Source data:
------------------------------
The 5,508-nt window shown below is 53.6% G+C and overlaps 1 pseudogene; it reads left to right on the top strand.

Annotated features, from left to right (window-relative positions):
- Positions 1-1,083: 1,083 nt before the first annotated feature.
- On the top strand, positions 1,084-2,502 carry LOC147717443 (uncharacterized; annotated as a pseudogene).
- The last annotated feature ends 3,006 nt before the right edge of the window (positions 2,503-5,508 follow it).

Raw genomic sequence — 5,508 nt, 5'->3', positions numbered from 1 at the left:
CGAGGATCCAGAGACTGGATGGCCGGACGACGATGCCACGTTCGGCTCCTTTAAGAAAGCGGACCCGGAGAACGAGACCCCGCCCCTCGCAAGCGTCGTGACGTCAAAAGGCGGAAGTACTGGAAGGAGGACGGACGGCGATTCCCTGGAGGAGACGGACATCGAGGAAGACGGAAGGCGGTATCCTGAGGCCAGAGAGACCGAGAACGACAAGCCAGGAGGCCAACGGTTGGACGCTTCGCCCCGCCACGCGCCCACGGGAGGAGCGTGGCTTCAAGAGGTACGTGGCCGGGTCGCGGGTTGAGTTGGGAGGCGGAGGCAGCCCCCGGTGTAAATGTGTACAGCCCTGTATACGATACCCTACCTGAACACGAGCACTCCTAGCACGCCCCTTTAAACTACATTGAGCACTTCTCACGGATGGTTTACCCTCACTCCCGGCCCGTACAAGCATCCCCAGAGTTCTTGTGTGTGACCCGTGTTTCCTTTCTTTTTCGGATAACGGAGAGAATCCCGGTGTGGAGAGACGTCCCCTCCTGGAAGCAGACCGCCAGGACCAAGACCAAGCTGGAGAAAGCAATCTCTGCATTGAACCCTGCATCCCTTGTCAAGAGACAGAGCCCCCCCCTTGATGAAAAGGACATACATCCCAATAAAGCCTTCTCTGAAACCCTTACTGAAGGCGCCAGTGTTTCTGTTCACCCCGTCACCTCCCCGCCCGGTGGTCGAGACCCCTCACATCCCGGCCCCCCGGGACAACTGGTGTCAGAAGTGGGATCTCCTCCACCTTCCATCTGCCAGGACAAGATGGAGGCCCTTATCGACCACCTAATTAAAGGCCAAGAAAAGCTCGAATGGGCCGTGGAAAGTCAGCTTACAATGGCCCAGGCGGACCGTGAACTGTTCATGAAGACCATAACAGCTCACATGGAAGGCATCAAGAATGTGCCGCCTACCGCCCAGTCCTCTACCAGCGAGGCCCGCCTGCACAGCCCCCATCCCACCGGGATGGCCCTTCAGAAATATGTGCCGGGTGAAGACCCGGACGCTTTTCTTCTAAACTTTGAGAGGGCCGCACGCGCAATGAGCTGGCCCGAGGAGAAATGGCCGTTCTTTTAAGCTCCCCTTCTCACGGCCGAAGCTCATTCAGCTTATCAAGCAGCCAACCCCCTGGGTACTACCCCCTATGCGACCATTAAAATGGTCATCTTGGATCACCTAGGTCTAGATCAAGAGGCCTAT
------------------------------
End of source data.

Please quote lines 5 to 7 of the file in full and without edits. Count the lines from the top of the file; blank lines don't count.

- The last annotated feature ends 3,006 nt before the right edge of the window (positions 2,503-5,508 follow it).

Raw genomic sequence — 5,508 nt, 5'->3', positions numbered from 1 at the left:
CGAGGATCCAGAGACTGGATGGCCGGACGACGATGCCACGTTCGGCTCCTTTAAGAAAGCGGACCCGGAGAACGAGACCCCGCCCCTCGCAAGCGTCGTGACGTCAAAAGGCGGAAGTACTGGAAGGAGGACGGACGGCGATTCCCTGGAGGAGACGGACATCGAGGAAGACGGAAGGCGGTATCCTGAGGCCAGAGAGACCGAGAACGACAAGCCAGGAGGCCAACGGTTGGACGCTTCGCCCCGCCACGCGCCCACGGGAGGAGCGTGGCTTCAAGAGGTACGTGGCCGGGTCGCGGGTTGAGTTGGGAGGCGGAGGCAGCCCCCGGTGTAAATGTGTACAGCCCTGTATACGATACCCTACCTGAACACGAGCACTCCTAGCACGCCCCTTTAAACTACATTGAGCACTTCTCACGGATGGTTTACCCTCACTCCCGGCCCGTACAAGCATCCCCAGAGTTCTTGTGTGTGACCCGTGTTTCCTTTCTTTTTCGGATAACGGAGAGAATCCCGGTGTGGAGAGACGTCCCCTCCTGGAAGCAGACCGCCAGGACCAAGACCAAGCTGGAGAAAGCAATCTCTGCATTGAACCCTGCATCCCTTGTCAAGAGACAGAGCCCCCCCCTTGATGAAAAGGACATACATCCCAATAAAGCCTTCTCTGAAACCCTTACTGAAGGCGCCAGTGTTTCTGTTCACCCCGTCACCTCCCCGCCCGGTGGTCGAGACCCCTCACATCCCGGCCCCCCGGGACAACTGGTGTCAGAAGTGGGATCTCCTCCACCTTCCATCTGCCAGGACAAGATGGAGGCCCTTATCGACCACCTAATTAAAGGCCAAGAAAAGCTCGAATGGGCCGTGGAAAGTCAGCTTACAATGGCCCAGGCGGACCGTGAACTGTTCATGAAGACCATAACAGCTCACATGGAAGGCATCAAGAATGTGCCGCCTACCGCCCAGTCCTCTACCAGCGAGGCCCGCCTGCACAGCCCCCATCCCACCGGGATGGCCCTTCAGAAATATGTGCCGGGTGAAGACCCGGACGCTTTTCTTCTAAACTTTGAGAGGGCCGCACGCGCAATGAGCTGGCCCGAGGAGAAATGGCCGTTCTTTTAAGCTCCCCTTCTCACGGCCGAAGCTCATTCAGCTTATCAAGCAGCCAACCCCCTGGGTACTACCCCCTATGCGACCATTAAAATGGTCATCTTGGATCACCTAGGTCTAGATCAAGAGGCCTAT